Then most of the Europe sales team left. They had lost interest in their jobs, despite the high financial rewards, because the process in place did mot leave room for building sustainable relationships with their clients. This is what good sales people are: relationship builders, not pen holders.
This left the company without a strong sales force at a critical time in its developement, and is a likely contributing cause to this unit being divested a little after this to CSG Systems:
“Kenan lost its focus and momentum once it became part of a huge telecom equipment provider,” said Peter Kalan, senior vice president and chief financial officer for CSG.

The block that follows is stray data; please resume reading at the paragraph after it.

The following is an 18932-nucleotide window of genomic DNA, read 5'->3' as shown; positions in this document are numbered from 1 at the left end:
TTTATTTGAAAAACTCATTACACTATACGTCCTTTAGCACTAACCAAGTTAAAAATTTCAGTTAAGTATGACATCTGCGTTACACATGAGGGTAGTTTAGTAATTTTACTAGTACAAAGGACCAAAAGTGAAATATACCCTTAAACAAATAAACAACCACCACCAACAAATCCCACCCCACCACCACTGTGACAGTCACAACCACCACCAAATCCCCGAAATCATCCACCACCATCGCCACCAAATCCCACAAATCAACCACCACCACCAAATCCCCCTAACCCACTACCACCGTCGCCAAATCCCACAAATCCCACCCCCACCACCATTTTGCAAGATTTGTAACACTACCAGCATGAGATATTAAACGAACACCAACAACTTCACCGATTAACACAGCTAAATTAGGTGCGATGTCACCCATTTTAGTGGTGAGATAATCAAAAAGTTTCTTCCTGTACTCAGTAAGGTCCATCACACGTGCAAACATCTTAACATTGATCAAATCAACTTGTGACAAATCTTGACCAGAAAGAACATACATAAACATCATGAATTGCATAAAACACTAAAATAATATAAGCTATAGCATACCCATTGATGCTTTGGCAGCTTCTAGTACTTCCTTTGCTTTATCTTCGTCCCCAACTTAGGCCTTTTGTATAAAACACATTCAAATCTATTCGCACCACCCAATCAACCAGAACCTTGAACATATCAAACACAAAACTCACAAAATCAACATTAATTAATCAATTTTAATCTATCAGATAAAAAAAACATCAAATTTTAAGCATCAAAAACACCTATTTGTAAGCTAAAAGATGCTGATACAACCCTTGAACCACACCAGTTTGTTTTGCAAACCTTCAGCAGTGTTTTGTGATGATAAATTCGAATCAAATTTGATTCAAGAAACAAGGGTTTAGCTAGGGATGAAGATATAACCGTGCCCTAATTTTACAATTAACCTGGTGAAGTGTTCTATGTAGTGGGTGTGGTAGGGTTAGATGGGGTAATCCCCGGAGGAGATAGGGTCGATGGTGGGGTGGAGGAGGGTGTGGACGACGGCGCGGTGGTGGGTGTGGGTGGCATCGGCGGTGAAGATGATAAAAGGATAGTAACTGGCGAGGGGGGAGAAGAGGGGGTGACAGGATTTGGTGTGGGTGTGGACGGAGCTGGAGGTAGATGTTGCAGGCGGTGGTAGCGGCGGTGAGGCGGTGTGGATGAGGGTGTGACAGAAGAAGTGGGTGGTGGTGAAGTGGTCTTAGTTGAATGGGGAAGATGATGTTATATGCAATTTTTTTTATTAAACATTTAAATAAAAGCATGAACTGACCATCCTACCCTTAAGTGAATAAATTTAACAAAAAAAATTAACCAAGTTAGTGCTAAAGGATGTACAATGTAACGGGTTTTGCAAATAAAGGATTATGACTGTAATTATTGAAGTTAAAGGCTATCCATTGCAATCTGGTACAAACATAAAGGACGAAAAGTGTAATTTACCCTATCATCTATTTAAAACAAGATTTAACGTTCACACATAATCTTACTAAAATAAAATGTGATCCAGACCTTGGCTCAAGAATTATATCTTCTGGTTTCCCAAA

Lost its focus? Maybe. Lost its sales people? Indeed.
No sales process is inherently good or bad; however two key questions absolutely need to be addressed when deciding on a given structure / sales process:
- How much does the sales rely on a good intuitu personae between the client and the sales person? (the answer to this should be explored by looking at the business the client is in, and in the nature / size / complexity of the sale)
- Is the sales process team ready for this? Do they have the flexibility / time / incentives / spirit to make it work?